The evidence base for safe injection sites and drug checking, by contrast, is emerging because these are newer approaches with limited implementation in the U.S. Therefore, these topics are not yet addressed by U.S.-based expert consensus statements, evidence registries or model policies. Links to the best-available information on these topics are included in this resource page to provide Ohio stakeholders with an introduction to these approaches.
U.S. Government Accountability Office, 2021
Drug Misuse: Most States Have Good Samaritan Laws and Research Indicates They May Have Positive Effe
A report on the efforts the Office of National Drug Control Policy has taken collect and disseminate information on Good Samaritan and Naloxone Access laws; the extent
to which states, territories and D.C. have these laws and the characteristics of them; and what research indicates concerning the effects of Good Samaritan laws.
CDC Health Alert Network (HAN), 2018
Health Update: Rising Numbers of Deaths involving Fentanyl and Fentanyl Analogs, Including Carfentan
Systematic review that determines optimal doses, routes of administration and dosing strategies of naloxone for suspected opioid overdose in out-of-hospital settings, and whether transport to a hospital following successful opioid overdose reversal with naloxone is necessary.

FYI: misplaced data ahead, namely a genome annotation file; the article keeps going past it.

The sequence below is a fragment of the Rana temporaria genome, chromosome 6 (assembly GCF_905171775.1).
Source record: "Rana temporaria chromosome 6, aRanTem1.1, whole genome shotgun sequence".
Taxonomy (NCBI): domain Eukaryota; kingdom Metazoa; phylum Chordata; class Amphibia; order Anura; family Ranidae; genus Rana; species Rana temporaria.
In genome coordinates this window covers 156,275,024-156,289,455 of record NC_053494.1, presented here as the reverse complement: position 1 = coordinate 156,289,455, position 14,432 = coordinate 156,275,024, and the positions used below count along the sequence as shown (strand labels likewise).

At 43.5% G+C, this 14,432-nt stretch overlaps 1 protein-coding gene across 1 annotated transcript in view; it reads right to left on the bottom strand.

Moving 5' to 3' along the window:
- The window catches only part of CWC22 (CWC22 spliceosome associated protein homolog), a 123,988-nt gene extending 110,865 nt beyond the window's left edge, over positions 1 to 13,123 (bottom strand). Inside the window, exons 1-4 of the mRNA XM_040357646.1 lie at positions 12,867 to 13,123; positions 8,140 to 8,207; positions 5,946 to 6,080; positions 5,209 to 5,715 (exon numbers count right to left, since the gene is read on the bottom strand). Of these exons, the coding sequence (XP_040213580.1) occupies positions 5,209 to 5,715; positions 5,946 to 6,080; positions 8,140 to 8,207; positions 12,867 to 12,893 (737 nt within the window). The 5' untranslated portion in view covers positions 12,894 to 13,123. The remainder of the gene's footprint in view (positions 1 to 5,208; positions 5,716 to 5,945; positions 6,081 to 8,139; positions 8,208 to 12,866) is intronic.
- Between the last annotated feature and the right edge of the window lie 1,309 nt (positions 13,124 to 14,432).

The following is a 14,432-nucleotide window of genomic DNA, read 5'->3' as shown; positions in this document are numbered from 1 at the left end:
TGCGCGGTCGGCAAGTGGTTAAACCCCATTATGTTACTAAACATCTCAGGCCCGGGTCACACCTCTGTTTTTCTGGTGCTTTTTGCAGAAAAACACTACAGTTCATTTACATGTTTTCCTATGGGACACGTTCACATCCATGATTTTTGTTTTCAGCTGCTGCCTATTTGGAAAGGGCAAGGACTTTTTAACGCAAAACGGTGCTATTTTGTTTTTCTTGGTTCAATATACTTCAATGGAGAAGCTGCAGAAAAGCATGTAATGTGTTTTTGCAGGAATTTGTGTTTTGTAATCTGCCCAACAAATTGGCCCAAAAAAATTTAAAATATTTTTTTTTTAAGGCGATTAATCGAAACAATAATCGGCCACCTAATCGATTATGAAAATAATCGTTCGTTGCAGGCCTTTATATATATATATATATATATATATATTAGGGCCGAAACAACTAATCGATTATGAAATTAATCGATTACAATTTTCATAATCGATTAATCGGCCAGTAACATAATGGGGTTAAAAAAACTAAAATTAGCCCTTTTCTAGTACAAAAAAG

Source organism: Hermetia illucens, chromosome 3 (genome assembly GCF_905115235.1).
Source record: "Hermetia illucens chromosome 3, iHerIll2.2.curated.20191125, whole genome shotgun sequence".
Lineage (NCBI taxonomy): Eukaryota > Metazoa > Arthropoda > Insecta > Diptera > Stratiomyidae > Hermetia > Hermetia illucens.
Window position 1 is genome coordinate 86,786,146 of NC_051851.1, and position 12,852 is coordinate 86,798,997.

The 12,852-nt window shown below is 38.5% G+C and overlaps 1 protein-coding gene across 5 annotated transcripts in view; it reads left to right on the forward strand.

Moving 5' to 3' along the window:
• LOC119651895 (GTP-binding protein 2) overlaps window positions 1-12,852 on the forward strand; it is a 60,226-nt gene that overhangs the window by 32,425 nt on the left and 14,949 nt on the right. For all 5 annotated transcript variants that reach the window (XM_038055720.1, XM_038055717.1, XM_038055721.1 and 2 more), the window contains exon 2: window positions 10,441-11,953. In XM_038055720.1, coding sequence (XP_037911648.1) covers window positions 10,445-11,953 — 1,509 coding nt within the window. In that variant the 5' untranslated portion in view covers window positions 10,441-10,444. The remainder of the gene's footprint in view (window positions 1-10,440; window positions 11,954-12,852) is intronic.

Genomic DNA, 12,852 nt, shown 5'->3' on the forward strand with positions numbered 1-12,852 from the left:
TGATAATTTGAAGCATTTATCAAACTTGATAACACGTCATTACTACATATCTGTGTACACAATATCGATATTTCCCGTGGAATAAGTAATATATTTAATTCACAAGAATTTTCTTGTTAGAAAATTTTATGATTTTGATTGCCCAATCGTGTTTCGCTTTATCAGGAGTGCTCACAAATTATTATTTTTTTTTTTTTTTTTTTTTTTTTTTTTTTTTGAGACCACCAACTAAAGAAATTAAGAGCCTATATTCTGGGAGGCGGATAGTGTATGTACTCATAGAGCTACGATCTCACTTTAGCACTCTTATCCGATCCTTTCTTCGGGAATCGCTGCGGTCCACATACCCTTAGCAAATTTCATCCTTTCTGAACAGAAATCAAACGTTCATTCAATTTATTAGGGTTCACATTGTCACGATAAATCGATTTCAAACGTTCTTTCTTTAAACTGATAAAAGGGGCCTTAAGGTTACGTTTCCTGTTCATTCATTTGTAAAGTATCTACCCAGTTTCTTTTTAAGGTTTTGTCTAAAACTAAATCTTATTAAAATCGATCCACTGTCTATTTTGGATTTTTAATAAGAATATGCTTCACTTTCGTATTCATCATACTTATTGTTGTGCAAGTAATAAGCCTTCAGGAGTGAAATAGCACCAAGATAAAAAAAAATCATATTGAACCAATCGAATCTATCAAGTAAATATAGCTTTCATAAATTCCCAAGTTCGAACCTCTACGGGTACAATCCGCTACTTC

American Medical Association, 2017
Help Save Lives: Co-prescribe Naloxone to Patients at Risk of Overdose
Report to inform the FDA on evidence around prescription opioid abuse, including recommendations related to the use of naloxone to reverse overdose and the reduction of disease transmission, such as syringe exchange, supervised injection facilities, drug checking and behavioral interventions.
Trust for America’s Health, 2017
Pain in the Nation: The Drug, Alcohol and Suicide Crisis and the Need for a National Resilience Strategy
Report that includes list of evidence-based and promising policies and programs to reduce overdose death, including naloxone access and Good Samaritan laws (see Section 4, Recommendations for Building a National Resilience Strategy and Appendix A, list of state performance on policy indicators).
Office of the Surgeon General, U.S. Department of Health and Human Services, 2016
Facing Addiction in America Chapter 4: Early Intervention, Treatment and Management of Substance Use Disorders
Searchable database of evidence-based policies and programs. Rates strength of evidence of effectiveness (scientifically supported, some evidence, expert opinion, insufficient evidence, mixed evidence, evidence of ineffectiveness). Includes Good Samaritan drug overdose laws and naloxone education and distribution programs.
A set of evidence-based strategies based on a systematic literature review on the prevention of opioid overdose. These strategies include naloxone distribution, Medication-Assisted Treatment, Good Samaritan Laws and syringe services programs.